Next up: Britney’s rival, Christina, in Burlesque. Capitalising on the sudden resurgence of burlesque as a female-empowered, ultra-glamorous performance art, the film sees Ali (Aguilera) packing her things and leaving her small town for the lights and sights of LA – whereas Lucy’s journey ends at the City of Angels, Ali’s begins there. We learn nothing whatsoever about Ali’s homelife – she doesn’t appear to have any family or friends, for example. In LA she tries to make it as a singer-dancer, but isn’t having any luck until she happens upon the outwardly understated Burlesque club (that’s what it’s called, apparently) and instantly falls in love with the razzmatazz and spectacle of the whole thing. Luckily she walks in just as the club’s owner Tess (Cher) is singing a conveniently informative song all about burlesque and what it can offer you. Determined to make it, Ali becomes a waitress at the club, learns all the routines, befriends hunky (possibly gay) bartender/songwriter Jack (Cam Gigandet wearing some guyliner) and waits for her chance. Luckily the club’s lead dancer is an unreliable, spiteful alcoholic, and it’s not long before Ali is saving the day by singing live rather than lipsynching to songs.

Burlesque has one massive, glaring problem: it has almost no burlesque in it. The club is not a bump-and-grind venue, but a cabaret show – the girls don’t take their clothes off, because this is a 12A-rated movie; instead they perform vaguely risqué dance routines to famous songs, while wearing glamorous, moderately revealing showgirl outfits. It’s burlesque for the High School Musical generation – clean cut and harmless, inoffensive but slightly titillating. In many ways, Burlesque is most reminiscent of Coyote Ugly – it follows a very similar storyline and also makes the seedy reality of “making it in Hollywood” seem glamorous and empowering.

Where Burlesque works, however, is in its campness. It seems to embrace this wholeheartedly; it’s like Chicago, but cheesier, with Stanley Tucci stealing the show as Tess’s gay best friend/ right hand man, and Alan Cumming channelling Joel Grey’s compere character in Cabaret. Plus, it’s got gay icon Cher at the helm. She swans around in super high heels and high-cut leotards, sings heartfelt songs without moving a muscle in her face, and looks strangely younger than people twenty years her junior – it’s truly bizarre to think that she was sixty-four in real life! The shame of the movie is that she never gets to sing with Christina. Like her or not, Aguilera’s voice is incredible, and the second she opens her mouth to sing the star quality shines through – she puts Britney to shame, by the way. Meanwhile the songs are frequent – this is far more a musical than Crossroads – and energetic, with the whole movie taking on a far more light-hearted, upbeat tone than Britney’s soul-searching tour de force.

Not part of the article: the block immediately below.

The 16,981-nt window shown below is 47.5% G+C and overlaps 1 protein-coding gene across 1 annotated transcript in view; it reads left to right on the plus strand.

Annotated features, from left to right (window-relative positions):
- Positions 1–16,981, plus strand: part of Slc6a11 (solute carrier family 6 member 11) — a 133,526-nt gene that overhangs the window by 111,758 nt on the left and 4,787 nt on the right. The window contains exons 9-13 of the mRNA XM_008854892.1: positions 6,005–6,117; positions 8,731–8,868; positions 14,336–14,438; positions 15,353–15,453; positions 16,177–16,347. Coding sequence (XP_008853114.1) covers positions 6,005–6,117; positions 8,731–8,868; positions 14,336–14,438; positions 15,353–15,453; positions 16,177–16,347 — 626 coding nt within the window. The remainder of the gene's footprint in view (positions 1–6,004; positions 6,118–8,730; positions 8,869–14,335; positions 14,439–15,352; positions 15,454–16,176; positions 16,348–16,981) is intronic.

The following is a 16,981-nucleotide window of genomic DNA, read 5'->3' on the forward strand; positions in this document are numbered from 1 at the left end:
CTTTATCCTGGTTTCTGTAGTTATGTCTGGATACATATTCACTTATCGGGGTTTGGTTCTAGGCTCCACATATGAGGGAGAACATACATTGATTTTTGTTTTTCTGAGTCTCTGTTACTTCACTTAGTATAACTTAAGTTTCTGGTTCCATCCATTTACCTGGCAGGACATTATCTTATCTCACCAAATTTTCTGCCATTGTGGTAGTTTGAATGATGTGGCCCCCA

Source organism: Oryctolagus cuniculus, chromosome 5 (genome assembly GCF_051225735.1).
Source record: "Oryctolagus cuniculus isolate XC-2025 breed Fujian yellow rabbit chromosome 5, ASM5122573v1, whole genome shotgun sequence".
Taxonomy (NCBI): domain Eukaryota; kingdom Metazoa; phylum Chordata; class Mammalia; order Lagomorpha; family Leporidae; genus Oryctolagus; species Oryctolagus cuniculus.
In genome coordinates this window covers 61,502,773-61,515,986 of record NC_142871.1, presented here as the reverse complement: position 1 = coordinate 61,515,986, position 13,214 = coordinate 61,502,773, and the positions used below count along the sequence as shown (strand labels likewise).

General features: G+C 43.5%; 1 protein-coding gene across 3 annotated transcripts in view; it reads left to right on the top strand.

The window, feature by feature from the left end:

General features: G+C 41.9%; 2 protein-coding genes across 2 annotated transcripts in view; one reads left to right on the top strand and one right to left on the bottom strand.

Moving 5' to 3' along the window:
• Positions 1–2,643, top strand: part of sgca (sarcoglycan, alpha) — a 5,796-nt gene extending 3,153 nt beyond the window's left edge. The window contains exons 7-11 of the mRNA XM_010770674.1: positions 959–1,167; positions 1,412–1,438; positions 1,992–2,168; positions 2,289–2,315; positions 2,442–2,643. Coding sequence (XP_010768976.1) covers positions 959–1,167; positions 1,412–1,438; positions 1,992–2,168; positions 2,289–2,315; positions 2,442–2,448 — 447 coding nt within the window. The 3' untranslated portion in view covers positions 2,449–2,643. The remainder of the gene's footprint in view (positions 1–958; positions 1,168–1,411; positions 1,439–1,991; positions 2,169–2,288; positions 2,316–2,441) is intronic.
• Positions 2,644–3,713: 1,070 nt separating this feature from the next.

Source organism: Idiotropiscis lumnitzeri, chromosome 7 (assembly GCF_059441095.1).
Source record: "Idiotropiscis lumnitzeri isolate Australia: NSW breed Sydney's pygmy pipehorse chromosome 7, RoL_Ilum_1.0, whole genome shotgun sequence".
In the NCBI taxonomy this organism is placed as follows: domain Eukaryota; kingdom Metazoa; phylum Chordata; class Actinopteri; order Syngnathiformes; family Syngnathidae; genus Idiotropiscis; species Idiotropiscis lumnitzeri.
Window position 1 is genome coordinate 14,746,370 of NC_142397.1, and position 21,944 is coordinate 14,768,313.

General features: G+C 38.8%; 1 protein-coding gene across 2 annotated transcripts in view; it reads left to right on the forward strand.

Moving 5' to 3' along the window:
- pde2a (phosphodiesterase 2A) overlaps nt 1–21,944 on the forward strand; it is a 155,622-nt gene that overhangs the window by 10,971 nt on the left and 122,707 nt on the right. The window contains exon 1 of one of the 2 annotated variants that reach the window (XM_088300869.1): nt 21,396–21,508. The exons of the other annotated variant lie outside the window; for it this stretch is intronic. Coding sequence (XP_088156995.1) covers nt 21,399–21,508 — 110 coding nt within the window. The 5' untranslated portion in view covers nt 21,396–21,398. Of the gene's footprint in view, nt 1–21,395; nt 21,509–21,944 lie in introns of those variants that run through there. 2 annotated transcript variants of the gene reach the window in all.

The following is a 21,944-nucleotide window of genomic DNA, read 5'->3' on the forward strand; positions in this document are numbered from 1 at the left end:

That’s not to say Burlesque is necessarily a good film – there’s plenty that doesn’t make sense. Like Crossroads the screenwriters seem to have a really strange grasp of time: events seem to take weeks, yet actually happen in an evening; others seem to take minutes but span months. Also like Crossroads, it involves the man-candy writing a song for the pop princesses, and like Crossroads the song sounds absolutely nothing like any of the other songs that man either listens to or plays. And, whereas Britney’s Lucy is saccharine sweet, Christina’s Ali is frequently a bit of a brat. But Burlesque works because it has more established actors who are clearly enjoying their roles and embracing the cheesiness, and generally the film feels less overwrought than Crossroads – it’s designed to be fun, and fun it is.

So, in the epic battle between these two former superstars, who comes out on top? Christina’s voice is better, Burlesque‘s narrative is marginally more coherent, the acting better simply because of its self-awareness, and the spectacle is definitely better. It also has one of the most outrageous seduction scenes. Yet Crossroads also has a ridiculous seduction scene, and it’s got Britney’s trademark cute-but-sexy thing working for it, and it’s so stupid and so incoherent, and the songs are pretty dreadful, and the characters equally rubbish… To be honest, it’s a tough call, but together they make for a truly epic double bill.